For a full-size image, please click CT Abdomen 3 .
Functional uptake in Technetium sulfur colloid or heat-damaged red cell scan helps differentiate from other masses although it is not a specific test. Anterior and posterior images of the chest and abdomen obtained 30 minutes after injection of Tc-99m in vitro-labeled heat-damaged red blood cells in a different patient that is status post splenectomy. Two foci of increased activity are seen in the posterior aspect of the left upper quadrant consistent with residual splenic tissue on both the planar and SPECT images.
The findings of splenules on a PET scan can be confusing especially when looking for metastatic disease in a patient with known cancer. Spenules will be FDG avid and may mimic tumor.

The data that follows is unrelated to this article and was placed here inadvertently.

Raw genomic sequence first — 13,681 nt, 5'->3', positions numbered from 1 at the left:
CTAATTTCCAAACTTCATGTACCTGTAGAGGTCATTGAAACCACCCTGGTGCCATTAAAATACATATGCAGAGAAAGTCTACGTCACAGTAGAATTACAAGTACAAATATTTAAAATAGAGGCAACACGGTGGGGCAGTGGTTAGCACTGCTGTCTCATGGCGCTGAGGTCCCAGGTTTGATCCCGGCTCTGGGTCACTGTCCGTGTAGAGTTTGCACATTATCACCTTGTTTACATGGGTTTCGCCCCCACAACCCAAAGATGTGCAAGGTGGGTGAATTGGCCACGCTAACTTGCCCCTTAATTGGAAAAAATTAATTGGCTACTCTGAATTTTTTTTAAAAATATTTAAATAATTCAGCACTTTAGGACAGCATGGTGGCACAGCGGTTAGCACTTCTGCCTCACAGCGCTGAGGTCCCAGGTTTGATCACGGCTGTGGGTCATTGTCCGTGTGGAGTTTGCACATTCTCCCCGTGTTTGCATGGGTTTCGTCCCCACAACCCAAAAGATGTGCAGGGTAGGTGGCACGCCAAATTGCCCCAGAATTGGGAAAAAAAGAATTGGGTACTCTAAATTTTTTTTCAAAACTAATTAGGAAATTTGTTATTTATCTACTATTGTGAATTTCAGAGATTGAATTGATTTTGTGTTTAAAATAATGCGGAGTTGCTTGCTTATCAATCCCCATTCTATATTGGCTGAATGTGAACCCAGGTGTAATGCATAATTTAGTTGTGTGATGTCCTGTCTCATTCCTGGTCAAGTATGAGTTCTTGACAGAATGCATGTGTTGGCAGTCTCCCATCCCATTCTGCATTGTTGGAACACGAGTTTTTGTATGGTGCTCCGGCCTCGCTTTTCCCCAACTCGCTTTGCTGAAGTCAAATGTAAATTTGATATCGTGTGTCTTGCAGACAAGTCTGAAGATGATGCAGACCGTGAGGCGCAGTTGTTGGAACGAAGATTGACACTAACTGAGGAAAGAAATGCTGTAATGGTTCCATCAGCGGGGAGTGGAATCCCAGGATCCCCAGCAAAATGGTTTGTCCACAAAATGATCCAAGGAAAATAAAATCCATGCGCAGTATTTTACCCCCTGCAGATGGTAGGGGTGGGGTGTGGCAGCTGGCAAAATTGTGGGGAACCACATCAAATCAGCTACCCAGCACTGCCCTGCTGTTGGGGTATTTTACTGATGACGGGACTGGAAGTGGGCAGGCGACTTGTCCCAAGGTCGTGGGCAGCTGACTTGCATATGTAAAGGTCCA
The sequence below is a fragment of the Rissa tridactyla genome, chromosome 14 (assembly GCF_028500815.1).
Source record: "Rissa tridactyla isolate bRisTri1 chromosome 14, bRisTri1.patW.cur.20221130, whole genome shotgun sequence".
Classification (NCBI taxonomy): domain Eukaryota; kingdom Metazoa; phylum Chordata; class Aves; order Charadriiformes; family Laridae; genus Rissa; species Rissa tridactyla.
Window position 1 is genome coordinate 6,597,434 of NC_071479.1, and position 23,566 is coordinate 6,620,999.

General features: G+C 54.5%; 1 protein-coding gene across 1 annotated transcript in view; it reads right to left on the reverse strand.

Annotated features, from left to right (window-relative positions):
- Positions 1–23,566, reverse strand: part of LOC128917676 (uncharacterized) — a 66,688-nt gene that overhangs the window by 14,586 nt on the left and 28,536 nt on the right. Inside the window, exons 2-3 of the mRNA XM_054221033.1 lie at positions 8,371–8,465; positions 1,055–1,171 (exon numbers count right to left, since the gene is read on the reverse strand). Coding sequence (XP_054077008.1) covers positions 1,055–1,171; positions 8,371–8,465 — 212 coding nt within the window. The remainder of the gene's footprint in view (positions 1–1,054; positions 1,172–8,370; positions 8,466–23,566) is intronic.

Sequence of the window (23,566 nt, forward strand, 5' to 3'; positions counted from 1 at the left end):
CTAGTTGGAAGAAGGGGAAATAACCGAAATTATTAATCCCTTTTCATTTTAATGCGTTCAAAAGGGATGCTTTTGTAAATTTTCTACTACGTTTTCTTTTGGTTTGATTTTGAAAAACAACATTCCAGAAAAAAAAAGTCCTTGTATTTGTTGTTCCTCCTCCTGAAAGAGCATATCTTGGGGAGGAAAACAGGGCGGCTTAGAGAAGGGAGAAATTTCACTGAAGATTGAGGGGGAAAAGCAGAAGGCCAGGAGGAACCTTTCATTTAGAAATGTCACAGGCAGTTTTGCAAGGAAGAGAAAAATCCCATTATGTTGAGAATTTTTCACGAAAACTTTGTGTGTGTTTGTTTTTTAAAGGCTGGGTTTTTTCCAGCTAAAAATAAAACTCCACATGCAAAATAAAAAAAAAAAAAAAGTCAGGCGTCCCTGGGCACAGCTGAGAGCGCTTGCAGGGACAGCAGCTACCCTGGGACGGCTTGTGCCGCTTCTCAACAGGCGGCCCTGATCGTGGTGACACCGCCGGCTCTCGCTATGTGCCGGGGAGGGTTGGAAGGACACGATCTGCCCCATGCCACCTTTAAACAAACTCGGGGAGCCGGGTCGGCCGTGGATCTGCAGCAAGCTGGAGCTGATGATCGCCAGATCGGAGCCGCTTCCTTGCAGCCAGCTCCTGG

For a full-size image, please click CT Abdomen 4 .
An axial image from a PET scan shows two foci of FDG avidity (arrows) that could be mistaken for metastatic foci, but correspond to the two splenules, or accessory spleens, that are shown on the CECT.
Although spenules are a relatively common benign finding there are a couple of scenarios where the detection and characterization of an accessory spleen is important. First, an accessory spleen may mimic lymphadenopathy and tumors in other abdominal organs, such as the pancreas, the adrenal gland, and the kidney. Second, accessory spleens occasionally may become symptomatic because of torsion, spontaneous rupture, hemorrhage, and cyst formation. Third, a surgeon's awareness of their presence may be important when the intention is to remove all functional splenic tissue.
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